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Sushma.8 years ago
its really a pin to shift the house.
Rose.8 years ago
i dont agree with your'e comment on younger children being more affected than teenagers. i was made to move when i was 13 away from all my friends i was devastated i felt like killing myself. its been 2 and half years and im still having trouble coping. id advise you to think about the kids b4 you move.
Vaneesa.8 years ago
i found with our oldest that he began wetting his pants and bed every night again both during and after the move. we have been settled in our new home for about 3 months now and still he wets himself. is there any other mom's out there who have battled with the same problem? if so, please place your tips and suggestions on the board. thanks.
Talya.8 years ago
moving house is particularly stressful to younger children and even babies. what you have to remember is that young children adapt to their environments and become familiar with their surroundings. up-rooting those familiar strings will almost always cause some sort of regression such as pants wetting or soiling. if your bedwetting child isn't far from his or her days of wearing diapers, putting them back into diapers for the night will at least help keep bedding and clothing dry and clean. another option is to use cotton training pants or "soakers" along with rubber pants over top to manage any leaks that may arrise throughout this time.
Ramesh.8 years ago
i cannot forget my old house....
jennifer.8 years ago
i moved suburbs 2and a half years ago at the age of 16 and yes it is the hardest for a teenager to move due to the fact that you leave friends, family and a environment that you know so well behind. and if parents ever want to move please do confront your teenage children first.
kshama.8 years ago
my son is 6years old. how should i advice him about his new school & coping with new friends & entirely new place.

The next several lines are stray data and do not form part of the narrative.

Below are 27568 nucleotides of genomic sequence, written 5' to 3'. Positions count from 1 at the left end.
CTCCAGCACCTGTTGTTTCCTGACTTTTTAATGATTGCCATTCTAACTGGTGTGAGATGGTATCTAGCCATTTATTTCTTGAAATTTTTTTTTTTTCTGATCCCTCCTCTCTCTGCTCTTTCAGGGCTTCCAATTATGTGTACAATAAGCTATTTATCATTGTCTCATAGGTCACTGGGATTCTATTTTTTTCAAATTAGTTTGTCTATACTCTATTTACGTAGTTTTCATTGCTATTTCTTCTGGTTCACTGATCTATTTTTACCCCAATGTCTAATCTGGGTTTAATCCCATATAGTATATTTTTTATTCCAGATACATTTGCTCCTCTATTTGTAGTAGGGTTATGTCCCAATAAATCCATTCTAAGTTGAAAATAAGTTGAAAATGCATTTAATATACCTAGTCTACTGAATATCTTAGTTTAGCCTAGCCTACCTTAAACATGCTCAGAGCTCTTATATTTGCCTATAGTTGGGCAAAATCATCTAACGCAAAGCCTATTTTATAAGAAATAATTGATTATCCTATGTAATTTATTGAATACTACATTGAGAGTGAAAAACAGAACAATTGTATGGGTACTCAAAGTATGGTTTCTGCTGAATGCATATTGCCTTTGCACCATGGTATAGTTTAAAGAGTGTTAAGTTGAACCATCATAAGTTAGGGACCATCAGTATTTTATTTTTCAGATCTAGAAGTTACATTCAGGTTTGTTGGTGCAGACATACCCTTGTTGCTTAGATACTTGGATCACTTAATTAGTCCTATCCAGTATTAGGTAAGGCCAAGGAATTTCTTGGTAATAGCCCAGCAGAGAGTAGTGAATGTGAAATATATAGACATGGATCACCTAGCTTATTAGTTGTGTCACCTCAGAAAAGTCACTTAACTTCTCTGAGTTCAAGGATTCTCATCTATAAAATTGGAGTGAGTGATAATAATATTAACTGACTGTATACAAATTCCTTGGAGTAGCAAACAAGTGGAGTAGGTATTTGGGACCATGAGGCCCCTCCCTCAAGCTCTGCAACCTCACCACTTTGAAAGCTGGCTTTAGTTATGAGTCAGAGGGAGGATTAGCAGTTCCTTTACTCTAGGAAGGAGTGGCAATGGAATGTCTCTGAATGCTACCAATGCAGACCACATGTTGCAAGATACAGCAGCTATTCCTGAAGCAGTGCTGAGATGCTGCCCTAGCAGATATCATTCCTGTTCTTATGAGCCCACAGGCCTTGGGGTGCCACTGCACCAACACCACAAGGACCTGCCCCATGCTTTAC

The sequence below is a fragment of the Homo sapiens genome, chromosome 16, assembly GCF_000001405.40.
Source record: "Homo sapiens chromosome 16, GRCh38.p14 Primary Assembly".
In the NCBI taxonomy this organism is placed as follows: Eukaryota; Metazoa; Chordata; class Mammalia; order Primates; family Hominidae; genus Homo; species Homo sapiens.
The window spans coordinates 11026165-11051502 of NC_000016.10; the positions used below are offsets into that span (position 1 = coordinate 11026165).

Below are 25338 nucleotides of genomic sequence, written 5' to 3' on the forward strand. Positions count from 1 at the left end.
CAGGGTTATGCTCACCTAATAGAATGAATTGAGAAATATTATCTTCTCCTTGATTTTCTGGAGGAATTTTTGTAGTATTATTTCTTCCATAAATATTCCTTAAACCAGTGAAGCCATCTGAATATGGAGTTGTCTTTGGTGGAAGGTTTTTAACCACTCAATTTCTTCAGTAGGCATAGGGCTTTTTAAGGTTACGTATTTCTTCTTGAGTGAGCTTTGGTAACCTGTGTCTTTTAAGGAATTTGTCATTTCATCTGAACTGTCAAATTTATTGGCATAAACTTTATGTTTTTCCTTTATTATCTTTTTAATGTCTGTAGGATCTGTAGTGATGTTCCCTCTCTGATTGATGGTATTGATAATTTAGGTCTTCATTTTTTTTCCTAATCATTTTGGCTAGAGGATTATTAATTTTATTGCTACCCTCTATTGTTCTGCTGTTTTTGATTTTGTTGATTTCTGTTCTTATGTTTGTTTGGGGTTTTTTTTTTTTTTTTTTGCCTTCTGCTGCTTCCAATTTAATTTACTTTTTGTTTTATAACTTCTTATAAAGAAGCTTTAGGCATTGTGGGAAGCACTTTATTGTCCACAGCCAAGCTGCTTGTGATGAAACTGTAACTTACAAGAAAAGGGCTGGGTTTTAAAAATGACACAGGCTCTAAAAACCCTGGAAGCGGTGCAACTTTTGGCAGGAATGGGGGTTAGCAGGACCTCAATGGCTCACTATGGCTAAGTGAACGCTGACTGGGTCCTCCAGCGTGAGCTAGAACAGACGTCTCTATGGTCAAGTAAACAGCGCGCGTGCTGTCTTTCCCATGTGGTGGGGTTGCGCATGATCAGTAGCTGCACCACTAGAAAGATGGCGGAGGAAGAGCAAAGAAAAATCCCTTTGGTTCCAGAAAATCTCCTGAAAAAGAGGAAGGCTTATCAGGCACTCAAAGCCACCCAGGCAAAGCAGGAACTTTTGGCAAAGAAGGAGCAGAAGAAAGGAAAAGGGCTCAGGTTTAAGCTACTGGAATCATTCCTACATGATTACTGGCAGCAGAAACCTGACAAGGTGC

Allison.8 years ago
i disagree with your comment about younger children finding it harder to move. im 14 years old and i have been to about 15 different schools. i have just recently moved again, and i am finding this to be the hardest move yet. this is because when i was younger, i didnt really understand that much about how i wasnt going to get to see my friends that much. now that im older i have made a lot of deep friendships and a lot of connections to the place i was living in (church, gymnastics...). i advise you to not move until your children are on their holidays, and make sure to tell them about the upcoming move as soon as possible( give them time to let the news sink in!)
Jo.8 years ago
i believe that it is very important for small children particularly aged 3-7 years old to at least see the start of the move and to see the house when it is empty, likewise the furniture arriving in their new home.
it gave my daughter a point of reference and understanding that talking could not have acheived on it's own. she would have been very frightened if everything had moved out of her old house and into the new one without her seeing it happen.
involve your children in the move. my son is in charge of making signs for each room and is thrilled to be helping.
vijaya pai k.8 years ago
i have changed 4 schools till i reach 10th standard. but i liked that move and enjoyed new friends and new neighbours.